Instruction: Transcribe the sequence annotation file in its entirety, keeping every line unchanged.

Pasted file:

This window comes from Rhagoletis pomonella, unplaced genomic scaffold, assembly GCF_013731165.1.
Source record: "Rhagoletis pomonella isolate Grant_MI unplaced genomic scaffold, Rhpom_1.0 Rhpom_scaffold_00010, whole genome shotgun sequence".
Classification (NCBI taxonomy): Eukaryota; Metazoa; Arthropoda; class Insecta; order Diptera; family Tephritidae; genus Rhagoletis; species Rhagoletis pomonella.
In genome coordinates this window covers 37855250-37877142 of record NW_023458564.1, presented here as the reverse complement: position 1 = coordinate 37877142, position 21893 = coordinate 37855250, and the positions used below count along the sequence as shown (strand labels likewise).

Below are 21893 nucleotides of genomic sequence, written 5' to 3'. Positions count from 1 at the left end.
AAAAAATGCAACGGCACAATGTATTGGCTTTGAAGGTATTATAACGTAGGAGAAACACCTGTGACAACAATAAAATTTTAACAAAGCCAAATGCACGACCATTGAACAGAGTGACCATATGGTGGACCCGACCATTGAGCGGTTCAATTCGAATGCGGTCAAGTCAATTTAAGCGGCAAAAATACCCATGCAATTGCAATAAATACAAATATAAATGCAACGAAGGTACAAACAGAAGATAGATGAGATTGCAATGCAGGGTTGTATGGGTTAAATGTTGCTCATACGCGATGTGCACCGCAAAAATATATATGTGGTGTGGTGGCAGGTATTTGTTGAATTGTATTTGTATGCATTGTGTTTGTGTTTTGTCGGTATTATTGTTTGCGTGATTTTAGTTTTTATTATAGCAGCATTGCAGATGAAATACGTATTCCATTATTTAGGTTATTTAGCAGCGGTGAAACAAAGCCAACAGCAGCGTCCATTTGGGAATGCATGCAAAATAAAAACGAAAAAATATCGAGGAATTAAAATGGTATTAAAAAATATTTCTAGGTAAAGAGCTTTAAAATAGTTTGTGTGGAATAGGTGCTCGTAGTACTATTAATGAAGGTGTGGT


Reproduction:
This window comes from Rhagoletis pomonella, unplaced genomic scaffold, assembly GCF_013731165.1.
Source record: "Rhagoletis pomonella isolate Grant_MI unplaced genomic scaffold, Rhpom_1.0 Rhpom_scaffold_00010, whole genome shotgun sequence".
Classification (NCBI taxonomy): Eukaryota; Metazoa; Arthropoda; class Insecta; order Diptera; family Tephritidae; genus Rhagoletis; species Rhagoletis pomonella.
In genome coordinates this window covers 37855250-37877142 of record NW_023458564.1, presented here as the reverse complement: position 1 = coordinate 37877142, position 21893 = coordinate 37855250, and the positions used below count along the sequence as shown (strand labels likewise).

Below are 21893 nucleotides of genomic sequence, written 5' to 3'. Positions count from 1 at the left end.
AAAAAATGCAACGGCACAATGTATTGGCTTTGAAGGTATTATAACGTAGGAGAAACACCTGTGACAACAATAAAATTTTAACAAAGCCAAATGCACGACCATTGAACAGAGTGACCATATGGTGGACCCGACCATTGAGCGGTTCAATTCGAATGCGGTCAAGTCAATTTAAGCGGCAAAAATACCCATGCAATTGCAATAAATACAAATATAAATGCAACGAAGGTACAAACAGAAGATAGATGAGATTGCAATGCAGGGTTGTATGGGTTAAATGTTGCTCATACGCGATGTGCACCGCAAAAATATATATGTGGTGTGGTGGCAGGTATTTGTTGAATTGTATTTGTATGCATTGTGTTTGTGTTTTGTCGGTATTATTGTTTGCGTGATTTTAGTTTTTATTATAGCAGCATTGCAGATGAAATACGTATTCCATTATTTAGGTTATTTAGCAGCGGTGAAACAAAGCCAACAGCAGCGTCCATTTGGGAATGCATGCAAAATAAAAACGAAAAAATATCGAGGAATTAAAATGGTATTAAAAAATATTTCTAGGTAAAGAGCTTTAAAATAGTTTGTGTGGAATAGGTGCTCGTAGTACTATTAATGAAGGTGTGGT